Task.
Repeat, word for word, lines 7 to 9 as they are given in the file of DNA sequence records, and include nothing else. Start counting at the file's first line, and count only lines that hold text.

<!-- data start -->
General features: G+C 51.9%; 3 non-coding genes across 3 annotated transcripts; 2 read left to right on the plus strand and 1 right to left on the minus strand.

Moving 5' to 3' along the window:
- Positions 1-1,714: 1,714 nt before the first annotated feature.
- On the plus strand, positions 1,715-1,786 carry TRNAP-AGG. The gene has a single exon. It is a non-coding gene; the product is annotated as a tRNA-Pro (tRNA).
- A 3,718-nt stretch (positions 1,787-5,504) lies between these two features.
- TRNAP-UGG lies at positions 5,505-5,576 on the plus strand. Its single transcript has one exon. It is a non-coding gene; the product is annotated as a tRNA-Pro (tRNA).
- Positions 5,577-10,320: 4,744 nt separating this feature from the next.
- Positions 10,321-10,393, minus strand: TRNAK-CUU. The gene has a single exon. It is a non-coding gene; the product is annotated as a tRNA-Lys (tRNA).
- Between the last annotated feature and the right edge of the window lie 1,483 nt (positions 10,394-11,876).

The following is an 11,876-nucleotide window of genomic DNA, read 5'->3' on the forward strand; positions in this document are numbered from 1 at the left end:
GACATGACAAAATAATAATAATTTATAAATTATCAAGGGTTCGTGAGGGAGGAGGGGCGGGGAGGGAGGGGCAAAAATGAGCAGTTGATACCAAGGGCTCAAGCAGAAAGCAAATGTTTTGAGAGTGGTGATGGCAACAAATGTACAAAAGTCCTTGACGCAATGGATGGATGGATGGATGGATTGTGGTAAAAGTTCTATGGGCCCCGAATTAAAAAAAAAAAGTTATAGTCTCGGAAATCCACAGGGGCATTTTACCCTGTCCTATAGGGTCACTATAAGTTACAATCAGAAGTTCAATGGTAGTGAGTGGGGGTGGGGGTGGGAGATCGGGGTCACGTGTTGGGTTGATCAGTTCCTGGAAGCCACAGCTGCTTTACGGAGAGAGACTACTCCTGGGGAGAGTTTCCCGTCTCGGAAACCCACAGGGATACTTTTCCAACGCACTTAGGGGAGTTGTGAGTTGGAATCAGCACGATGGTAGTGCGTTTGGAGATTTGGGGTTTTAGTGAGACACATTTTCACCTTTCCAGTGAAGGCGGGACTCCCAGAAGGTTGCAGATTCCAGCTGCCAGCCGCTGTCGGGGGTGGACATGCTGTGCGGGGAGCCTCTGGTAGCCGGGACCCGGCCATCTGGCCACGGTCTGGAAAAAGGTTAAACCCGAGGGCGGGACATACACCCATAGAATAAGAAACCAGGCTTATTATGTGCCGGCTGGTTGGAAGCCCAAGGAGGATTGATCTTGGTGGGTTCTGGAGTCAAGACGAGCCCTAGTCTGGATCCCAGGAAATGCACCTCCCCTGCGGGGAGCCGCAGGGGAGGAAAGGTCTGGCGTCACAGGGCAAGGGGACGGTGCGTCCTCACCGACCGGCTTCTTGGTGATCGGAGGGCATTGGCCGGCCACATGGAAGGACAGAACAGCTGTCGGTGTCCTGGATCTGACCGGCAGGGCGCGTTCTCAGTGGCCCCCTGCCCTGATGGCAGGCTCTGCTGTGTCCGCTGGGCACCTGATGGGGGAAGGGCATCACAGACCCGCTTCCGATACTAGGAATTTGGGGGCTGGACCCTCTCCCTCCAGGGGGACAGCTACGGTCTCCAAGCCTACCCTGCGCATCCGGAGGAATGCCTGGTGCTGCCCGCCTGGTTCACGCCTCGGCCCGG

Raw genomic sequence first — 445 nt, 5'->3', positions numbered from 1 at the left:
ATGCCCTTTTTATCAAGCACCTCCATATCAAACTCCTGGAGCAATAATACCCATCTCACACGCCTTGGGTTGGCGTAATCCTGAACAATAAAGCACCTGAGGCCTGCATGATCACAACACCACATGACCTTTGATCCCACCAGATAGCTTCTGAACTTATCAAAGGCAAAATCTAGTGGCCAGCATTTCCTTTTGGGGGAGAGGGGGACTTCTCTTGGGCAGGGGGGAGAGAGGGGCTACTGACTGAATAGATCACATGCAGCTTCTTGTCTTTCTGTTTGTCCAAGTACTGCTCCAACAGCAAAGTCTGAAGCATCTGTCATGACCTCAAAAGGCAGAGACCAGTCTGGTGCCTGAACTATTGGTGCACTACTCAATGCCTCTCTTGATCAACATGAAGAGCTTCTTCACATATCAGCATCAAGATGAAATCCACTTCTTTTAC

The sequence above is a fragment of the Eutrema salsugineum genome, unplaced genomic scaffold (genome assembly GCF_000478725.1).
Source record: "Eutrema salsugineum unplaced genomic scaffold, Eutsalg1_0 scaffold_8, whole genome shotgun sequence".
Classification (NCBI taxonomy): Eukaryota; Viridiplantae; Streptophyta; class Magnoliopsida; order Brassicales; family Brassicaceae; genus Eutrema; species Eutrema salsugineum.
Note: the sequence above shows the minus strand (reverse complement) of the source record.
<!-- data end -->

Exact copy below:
- Positions 5,577-10,320: 4,744 nt separating this feature from the next.
- Positions 10,321-10,393, minus strand: TRNAK-CUU. The gene has a single exon. It is a non-coding gene; the product is annotated as a tRNA-Lys (tRNA).
- Between the last annotated feature and the right edge of the window lie 1,483 nt (positions 10,394-11,876).